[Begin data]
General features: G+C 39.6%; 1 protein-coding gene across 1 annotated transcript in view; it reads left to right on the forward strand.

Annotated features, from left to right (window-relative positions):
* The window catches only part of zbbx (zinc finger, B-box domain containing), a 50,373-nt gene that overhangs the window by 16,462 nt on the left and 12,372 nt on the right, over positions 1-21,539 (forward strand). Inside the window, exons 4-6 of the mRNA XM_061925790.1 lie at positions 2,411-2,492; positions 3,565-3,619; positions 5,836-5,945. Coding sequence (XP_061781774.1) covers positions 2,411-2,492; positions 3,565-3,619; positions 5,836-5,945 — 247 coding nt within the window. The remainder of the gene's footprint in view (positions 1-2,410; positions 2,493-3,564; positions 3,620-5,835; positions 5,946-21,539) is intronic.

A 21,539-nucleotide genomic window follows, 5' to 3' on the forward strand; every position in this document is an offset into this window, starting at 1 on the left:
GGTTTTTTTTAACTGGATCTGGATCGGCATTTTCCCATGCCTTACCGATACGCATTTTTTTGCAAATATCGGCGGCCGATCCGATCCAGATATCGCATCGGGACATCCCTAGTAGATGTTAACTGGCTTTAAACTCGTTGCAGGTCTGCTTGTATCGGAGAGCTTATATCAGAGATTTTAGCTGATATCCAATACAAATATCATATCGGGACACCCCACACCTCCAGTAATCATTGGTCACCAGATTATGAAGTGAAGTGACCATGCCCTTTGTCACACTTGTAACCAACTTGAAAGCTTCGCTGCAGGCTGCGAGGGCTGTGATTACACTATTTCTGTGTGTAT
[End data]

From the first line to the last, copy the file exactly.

General features: G+C 39.6%; 1 protein-coding gene across 1 annotated transcript in view; it reads left to right on the forward strand.

Annotated features, from left to right (window-relative positions):
* The window catches only part of zbbx (zinc finger, B-box domain containing), a 50,373-nt gene that overhangs the window by 16,462 nt on the left and 12,372 nt on the right, over positions 1-21,539 (forward strand). Inside the window, exons 4-6 of the mRNA XM_061925790.1 lie at positions 2,411-2,492; positions 3,565-3,619; positions 5,836-5,945. Coding sequence (XP_061781774.1) covers positions 2,411-2,492; positions 3,565-3,619; positions 5,836-5,945 — 247 coding nt within the window. The remainder of the gene's footprint in view (positions 1-2,410; positions 2,493-3,564; positions 3,620-5,835; positions 5,946-21,539) is intronic.

A 21,539-nucleotide genomic window follows, 5' to 3' on the forward strand; every position in this document is an offset into this window, starting at 1 on the left:
GGTTTTTTTTAACTGGATCTGGATCGGCATTTTCCCATGCCTTACCGATACGCATTTTTTTGCAAATATCGGCGGCCGATCCGATCCAGATATCGCATCGGGACATCCCTAGTAGATGTTAACTGGCTTTAAACTCGTTGCAGGTCTGCTTGTATCGGAGAGCTTATATCAGAGATTTTAGCTGATATCCAATACAAATATCATATCGGGACACCCCACACCTCCAGTAATCATTGGTCACCAGATTATGAAGTGAAGTGACCATGCCCTTTGTCACACTTGTAACCAACTTGAAAGCTTCGCTGCAGGCTGCGAGGGCTGTGATTACACTATTTCTGTGTGTAT